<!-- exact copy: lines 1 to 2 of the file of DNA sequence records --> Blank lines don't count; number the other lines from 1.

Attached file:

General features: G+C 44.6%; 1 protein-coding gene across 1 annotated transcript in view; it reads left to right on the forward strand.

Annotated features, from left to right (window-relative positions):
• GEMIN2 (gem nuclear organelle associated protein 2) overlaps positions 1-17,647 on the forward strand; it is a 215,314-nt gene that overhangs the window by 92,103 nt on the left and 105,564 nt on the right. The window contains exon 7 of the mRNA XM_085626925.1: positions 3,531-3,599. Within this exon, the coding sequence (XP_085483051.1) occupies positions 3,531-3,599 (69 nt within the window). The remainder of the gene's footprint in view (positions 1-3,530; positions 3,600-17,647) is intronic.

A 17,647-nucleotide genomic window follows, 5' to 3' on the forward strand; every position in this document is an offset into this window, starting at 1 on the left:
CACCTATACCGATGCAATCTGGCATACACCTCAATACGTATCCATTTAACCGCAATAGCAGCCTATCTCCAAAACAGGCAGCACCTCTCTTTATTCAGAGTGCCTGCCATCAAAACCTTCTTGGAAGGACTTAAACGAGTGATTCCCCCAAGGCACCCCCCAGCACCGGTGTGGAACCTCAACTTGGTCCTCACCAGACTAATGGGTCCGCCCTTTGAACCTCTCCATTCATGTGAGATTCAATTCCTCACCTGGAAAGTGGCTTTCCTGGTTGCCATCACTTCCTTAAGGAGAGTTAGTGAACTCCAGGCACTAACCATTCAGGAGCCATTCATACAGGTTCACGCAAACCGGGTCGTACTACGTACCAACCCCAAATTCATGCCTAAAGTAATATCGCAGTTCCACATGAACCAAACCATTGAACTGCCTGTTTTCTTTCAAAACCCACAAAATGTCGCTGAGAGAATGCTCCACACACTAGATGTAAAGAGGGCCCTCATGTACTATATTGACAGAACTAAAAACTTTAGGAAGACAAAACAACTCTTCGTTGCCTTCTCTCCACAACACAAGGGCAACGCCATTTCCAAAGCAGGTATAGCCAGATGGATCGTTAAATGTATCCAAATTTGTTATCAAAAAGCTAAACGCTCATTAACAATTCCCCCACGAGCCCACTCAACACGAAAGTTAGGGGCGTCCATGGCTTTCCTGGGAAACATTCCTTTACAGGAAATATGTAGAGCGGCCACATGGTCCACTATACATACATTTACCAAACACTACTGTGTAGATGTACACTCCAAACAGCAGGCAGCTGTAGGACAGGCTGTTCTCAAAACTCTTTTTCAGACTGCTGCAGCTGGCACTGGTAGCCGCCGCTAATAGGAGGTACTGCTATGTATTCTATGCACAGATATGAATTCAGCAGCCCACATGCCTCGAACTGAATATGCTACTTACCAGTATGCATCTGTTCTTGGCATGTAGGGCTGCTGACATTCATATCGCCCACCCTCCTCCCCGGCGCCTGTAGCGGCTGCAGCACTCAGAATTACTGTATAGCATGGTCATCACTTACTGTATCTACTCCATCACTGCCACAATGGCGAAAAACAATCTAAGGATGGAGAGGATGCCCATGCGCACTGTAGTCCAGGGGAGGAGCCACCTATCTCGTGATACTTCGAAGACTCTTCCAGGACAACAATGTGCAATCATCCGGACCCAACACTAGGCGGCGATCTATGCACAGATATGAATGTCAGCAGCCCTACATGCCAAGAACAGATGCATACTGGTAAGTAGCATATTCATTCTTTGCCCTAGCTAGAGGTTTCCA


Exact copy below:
General features: G+C 44.6%; 1 protein-coding gene across 1 annotated transcript in view; it reads left to right on the forward strand.

Annotated features, from left to right (window-relative positions):